Even if you aren’t ready to admit that Christmas is on the doorstep, there’s no denying that the cold of winter has already crept in and the time has come to get cosy in layers of soft, soft jumper. However, purchasing the perfect sweater can be a mine-field. Not only do you have to factor in the colour, style and shape of your new skin, but also how it will wash, and arguably most importantly- which material will you choose.
One of the most popular choices for winter warmers is wool. However, in recent years, the ethical credentials of wool have been placed under the microscope, as footage emerged from PETA of US and Australian sheep being abused in a shearing shed. As well as mishandling the animals and the general fact that the sheep are being exploited for profit, another issue associated with the industry is selective breeding, where only the fluffiest sheep are kept. Moreover, in countries such as Australia and New Zealand, where most Merino wool is farmed, although animal welfare standards are relatively advanced, the practice of ‘mulesing’ is still legal. This is a process, where the rear of the sheep is essentially cut off, to prevent flies from laying eggs in the sheep’s fleece.
What makes it particularly difficult to identify eco wool, is that there are no laws or requirements for the labelling of wool, so the manufacturer has the choice whether to specify ethical or not, and they are therefore basically free to pull the wool over your eyes. As a material though, it’s natural production and biodegradable qualities make it a potentially sustainable fibre, when it is ethically sourced. But how do we ensure that our wool has come from an ethical source?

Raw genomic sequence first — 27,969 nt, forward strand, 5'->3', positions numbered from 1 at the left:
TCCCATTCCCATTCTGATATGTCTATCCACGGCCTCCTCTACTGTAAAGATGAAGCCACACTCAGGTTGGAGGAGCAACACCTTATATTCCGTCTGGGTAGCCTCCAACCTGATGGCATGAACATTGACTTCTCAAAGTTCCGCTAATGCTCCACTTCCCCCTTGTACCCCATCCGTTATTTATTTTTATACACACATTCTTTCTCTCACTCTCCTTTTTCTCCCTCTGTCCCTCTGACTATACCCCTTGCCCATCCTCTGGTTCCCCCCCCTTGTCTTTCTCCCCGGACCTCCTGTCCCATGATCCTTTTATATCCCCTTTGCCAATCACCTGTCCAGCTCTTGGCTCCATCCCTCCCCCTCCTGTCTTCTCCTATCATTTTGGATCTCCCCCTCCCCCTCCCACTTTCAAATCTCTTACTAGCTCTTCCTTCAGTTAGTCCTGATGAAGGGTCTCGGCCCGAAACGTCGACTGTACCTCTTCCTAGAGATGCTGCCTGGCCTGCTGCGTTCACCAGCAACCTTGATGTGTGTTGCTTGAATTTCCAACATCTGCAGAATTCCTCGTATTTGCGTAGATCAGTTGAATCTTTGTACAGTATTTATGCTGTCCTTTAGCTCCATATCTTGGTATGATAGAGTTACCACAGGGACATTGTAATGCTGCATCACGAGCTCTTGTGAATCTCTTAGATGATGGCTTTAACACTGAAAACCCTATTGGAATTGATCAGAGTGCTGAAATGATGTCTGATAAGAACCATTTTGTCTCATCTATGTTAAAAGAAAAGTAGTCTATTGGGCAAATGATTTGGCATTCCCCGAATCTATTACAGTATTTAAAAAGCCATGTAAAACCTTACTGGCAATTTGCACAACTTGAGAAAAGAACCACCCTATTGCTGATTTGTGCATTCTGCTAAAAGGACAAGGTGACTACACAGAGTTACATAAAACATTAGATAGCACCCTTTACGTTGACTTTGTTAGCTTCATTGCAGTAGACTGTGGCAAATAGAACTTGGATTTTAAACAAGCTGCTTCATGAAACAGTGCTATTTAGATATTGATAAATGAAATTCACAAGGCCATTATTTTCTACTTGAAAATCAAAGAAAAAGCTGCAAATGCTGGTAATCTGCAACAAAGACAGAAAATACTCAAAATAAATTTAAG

Purchasing the perfect sweater can be a mine-field.
When a company is ethical, they often use this as a selling point to make it easier for us to tell who to trust. In addition to this, a quick read of the animal welfare policy of the company often makes it clear, which side of the fence the brand is on. For example, in the H&M Animal Welfare Policy it states that no wool from mulesed sheep is used by the brand and they only use fibres from living animals, which have not been kept in cages. They also use recycled wool in their products, which is the most eco-friendly, as it prevents waste and slows down the process of landfill sites filling up.
Another sustainable company that specialises in recycled cashmere is ‘Turtle Doves’. They have been turning pre-loved cashmere jumpers into cute accessories since December 2009. Moreover, each of their products is hand-made in Britain, which minimises the environmental impacts from air-miles and transportation.
Charity, second-hand shops or even eBay are also good places to find woollen items, as these are not directly contributing to the wool industry and the exploitation of sheep. Buying second hand is also a great way to slow down the waste production of our fast-fashion culture and reduce your carbon footprint.